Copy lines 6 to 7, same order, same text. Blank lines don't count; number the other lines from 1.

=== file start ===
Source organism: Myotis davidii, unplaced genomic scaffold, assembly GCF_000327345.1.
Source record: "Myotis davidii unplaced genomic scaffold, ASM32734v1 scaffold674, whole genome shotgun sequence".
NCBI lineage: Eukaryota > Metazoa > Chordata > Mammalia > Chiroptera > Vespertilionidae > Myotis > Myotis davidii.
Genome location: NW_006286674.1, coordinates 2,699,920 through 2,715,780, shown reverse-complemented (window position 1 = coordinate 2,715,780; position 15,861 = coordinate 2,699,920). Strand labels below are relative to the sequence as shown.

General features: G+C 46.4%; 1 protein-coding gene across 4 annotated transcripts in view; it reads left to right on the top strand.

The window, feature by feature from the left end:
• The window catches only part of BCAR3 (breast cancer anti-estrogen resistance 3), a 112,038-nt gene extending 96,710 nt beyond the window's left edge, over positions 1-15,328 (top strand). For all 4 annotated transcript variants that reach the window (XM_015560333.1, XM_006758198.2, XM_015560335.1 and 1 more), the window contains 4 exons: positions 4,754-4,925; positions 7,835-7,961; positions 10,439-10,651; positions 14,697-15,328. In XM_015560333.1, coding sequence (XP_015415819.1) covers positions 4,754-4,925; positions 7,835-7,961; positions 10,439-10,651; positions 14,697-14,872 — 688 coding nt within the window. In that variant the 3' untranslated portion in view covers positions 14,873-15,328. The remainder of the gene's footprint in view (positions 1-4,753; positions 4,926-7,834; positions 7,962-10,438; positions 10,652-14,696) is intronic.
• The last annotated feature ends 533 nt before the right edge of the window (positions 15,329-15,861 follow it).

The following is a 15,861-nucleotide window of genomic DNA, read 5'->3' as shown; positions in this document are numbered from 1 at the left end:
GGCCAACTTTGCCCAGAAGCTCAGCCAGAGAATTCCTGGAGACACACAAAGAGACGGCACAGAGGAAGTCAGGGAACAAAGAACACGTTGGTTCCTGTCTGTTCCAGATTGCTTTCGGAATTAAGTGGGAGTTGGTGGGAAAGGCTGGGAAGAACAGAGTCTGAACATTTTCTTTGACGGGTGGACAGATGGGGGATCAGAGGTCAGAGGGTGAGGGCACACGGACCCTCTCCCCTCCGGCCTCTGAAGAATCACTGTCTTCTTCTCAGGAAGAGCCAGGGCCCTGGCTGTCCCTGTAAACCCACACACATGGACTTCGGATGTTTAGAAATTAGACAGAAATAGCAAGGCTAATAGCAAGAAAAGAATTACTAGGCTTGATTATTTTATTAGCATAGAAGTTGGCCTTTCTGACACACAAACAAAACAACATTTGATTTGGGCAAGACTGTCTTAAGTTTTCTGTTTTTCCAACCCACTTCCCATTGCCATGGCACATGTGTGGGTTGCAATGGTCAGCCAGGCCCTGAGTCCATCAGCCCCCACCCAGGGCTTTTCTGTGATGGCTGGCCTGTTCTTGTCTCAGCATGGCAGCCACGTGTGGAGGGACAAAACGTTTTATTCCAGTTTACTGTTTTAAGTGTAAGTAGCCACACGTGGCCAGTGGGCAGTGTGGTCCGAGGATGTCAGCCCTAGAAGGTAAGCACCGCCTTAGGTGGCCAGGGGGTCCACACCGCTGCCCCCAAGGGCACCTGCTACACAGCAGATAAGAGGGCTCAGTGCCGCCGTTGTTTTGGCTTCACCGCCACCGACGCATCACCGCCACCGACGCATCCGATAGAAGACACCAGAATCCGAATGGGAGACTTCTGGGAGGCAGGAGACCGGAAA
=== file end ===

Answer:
The window, feature by feature from the left end:
• The window catches only part of BCAR3 (breast cancer anti-estrogen resistance 3), a 112,038-nt gene extending 96,710 nt beyond the window's left edge, over positions 1-15,328 (top strand). For all 4 annotated transcript variants that reach the window (XM_015560333.1, XM_006758198.2, XM_015560335.1 and 1 more), the window contains 4 exons: positions 4,754-4,925; positions 7,835-7,961; positions 10,439-10,651; positions 14,697-15,328. In XM_015560333.1, coding sequence (XP_015415819.1) covers positions 4,754-4,925; positions 7,835-7,961; positions 10,439-10,651; positions 14,697-14,872 — 688 coding nt within the window. In that variant the 3' untranslated portion in view covers positions 14,873-15,328. The remainder of the gene's footprint in view (positions 1-4,753; positions 4,926-7,834; positions 7,962-10,438; positions 10,652-14,696) is intronic.